Fiona’s Most Anticipated Films of Sundance 2019

Written by Fiona Underhill

It’s always difficult to predict what the ‘break outs’ of Sundance will be, but of course, excitement can be generated by finding out that your favourite directors or actors have new films coming out. So, here are my most-anticipated features of Sundance 2019.


#1 – The Souvenir (dir. Joanna Hogg)

One of our best British directors, Joanna Hogg made two of my favourite films – Unrelated (2007) and Archipelago (2010) – both starring Tom Hiddleston – and I’m so excited that she has a new film out. The Souvenir stars Tilda Swinton (swoon) and Richard Ayoade (swoon again) and is set to have two parts, following a film student in the 1980s. Sign me all the way up.


#2 – The Nightingale (dir. Jennifer Kent)

Sam Claflin has recently gone from big-budget fantasy franchises to smaller films, many of which were directed by women (The Riot Club, Their Finest, Me Before You) and which have proven his acting chops (Journey’s End, My Cousin Rachel). He is back with a female director again here, The Babadook’s Jennifer Kent, in a film set in the early 19th century Australian outback. It sounds like he’ll be playing against type, in a more villainous role here as well. Cannot wait.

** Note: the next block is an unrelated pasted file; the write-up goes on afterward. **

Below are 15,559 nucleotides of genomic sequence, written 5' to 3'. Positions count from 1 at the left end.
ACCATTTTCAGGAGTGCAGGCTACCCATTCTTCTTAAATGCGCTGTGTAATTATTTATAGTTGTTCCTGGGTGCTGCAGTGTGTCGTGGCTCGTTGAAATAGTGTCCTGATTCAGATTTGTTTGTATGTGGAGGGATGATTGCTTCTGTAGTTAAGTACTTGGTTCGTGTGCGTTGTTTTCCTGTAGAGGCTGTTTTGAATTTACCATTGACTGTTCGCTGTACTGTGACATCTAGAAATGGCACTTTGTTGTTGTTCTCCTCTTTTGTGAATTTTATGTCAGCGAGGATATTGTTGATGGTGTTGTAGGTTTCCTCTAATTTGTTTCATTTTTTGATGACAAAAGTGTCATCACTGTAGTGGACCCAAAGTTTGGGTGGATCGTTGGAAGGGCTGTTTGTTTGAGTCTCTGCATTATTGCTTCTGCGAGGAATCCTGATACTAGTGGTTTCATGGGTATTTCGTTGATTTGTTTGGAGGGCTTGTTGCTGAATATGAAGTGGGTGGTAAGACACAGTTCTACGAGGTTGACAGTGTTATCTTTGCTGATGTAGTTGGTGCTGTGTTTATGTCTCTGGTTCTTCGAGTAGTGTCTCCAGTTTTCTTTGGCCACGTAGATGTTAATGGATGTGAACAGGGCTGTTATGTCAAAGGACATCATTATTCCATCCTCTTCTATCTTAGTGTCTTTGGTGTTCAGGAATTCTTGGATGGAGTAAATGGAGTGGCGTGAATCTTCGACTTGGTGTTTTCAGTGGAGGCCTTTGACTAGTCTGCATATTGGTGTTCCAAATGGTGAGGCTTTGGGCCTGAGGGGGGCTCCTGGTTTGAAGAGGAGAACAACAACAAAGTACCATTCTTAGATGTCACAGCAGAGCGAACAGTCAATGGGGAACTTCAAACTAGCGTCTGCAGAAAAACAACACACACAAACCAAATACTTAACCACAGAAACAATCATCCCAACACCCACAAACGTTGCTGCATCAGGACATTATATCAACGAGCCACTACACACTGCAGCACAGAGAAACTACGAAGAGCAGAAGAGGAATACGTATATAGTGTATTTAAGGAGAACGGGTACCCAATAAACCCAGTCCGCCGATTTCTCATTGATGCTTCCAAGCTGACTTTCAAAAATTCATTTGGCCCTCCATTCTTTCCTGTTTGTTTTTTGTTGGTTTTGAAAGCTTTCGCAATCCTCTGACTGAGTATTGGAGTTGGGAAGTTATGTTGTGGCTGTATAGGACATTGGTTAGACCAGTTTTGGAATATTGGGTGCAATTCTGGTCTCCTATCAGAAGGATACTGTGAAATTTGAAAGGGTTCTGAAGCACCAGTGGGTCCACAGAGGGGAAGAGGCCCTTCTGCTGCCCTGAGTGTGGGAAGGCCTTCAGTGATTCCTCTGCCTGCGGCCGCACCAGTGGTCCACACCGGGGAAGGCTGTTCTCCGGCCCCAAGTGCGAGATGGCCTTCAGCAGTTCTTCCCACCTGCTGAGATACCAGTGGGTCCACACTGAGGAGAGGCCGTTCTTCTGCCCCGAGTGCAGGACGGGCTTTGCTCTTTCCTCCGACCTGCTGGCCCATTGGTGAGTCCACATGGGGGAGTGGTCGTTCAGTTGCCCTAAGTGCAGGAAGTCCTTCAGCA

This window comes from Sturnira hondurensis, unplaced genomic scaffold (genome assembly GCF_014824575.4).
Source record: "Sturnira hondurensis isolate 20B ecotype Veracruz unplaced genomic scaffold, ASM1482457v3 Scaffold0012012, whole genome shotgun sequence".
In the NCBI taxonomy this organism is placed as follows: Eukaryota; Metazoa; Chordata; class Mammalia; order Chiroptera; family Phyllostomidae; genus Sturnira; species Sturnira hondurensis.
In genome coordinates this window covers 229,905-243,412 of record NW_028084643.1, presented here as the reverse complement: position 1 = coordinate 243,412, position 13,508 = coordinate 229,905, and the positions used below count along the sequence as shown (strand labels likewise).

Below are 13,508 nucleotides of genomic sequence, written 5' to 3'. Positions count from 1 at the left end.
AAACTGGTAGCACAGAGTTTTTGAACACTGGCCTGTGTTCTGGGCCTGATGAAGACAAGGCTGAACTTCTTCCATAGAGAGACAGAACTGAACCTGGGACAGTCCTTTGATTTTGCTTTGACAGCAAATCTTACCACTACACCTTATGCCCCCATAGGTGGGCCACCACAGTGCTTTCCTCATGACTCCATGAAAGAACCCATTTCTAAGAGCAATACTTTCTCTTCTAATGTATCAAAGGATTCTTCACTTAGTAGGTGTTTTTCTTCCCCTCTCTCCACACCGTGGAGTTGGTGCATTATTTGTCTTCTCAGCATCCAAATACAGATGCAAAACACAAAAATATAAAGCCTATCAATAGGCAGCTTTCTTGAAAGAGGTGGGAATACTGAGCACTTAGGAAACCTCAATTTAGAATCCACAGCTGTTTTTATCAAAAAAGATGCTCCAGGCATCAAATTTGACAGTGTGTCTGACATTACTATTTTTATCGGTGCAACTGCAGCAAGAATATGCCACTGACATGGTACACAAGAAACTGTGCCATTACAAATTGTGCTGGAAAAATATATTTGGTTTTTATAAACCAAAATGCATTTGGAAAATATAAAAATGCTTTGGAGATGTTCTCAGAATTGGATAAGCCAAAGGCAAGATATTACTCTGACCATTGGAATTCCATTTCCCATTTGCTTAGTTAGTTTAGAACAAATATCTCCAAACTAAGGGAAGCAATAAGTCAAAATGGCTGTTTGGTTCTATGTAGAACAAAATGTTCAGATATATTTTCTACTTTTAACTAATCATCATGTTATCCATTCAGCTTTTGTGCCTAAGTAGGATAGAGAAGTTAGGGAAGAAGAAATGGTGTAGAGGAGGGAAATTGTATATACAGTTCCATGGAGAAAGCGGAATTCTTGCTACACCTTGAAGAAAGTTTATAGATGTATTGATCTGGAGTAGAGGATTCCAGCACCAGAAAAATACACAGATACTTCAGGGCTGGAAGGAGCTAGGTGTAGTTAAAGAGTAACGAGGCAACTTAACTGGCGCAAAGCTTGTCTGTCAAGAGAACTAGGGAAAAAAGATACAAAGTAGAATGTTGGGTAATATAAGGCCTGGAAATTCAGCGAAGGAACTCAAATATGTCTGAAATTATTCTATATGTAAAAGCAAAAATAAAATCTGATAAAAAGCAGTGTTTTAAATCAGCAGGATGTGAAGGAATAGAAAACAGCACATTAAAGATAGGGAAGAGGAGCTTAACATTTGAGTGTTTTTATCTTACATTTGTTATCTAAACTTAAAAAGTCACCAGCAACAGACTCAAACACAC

#3 – Blinded by the Light (dir. Gurinder Chadha)

The director of Bhaji on the BeachBend it Like BeckhamBride and Prejudice and Angus, Thongs and Perfect Snogging comes a new film set in the 1980s (again) about a teenager finding his voice through the music of Bruce Springsteen. Featuring a fantastic British cast including Kulvinder Ghir, Sally Phillips, Rob Brydon and Hayley Atwell.



#4 – The Boy Who Harnessed the Wind (dir. Chiwetel Ejiofor)

One of my favourite British actors (I’ve seen him on stage as well as in multiple film and TV roles) is now making his feature film debut as a director. I have seen his 2013 short, Columbite Tantalite which shows his potential as a director. Set in Malawi and starring Ejiofor himself, as well as The Cursed Child’s Noma Dumezweni, the film follows a young boy who helps his village build a wind turbine after reading about them in a library book.


#5 – Animals (dir. Sophie Hyde)

After a decade of partying, Laura and Tyler’s friendship is strained by Laura’s new love and her focus on her novel. A snapshot of a modern woman with competing desires, at once a celebration of female friendship and an examination of the choices we make when facing a crossroads. Starring Holliday Grainger (an amazing British actress) and Alia Shawkat.



#6 – Late Night (directed by Nisha Ganatra, written by Mindy Kaling)

Starring Emma Thompson and Mindy Kaling. A legendary late-night talk show host’s world is turned upside down when she hires her only female staff writer. Originally intended to smooth over diversity concerns, her decision has unexpectedly hilarious consequences as the two women separated by culture and generation are united by their love of a biting punchline.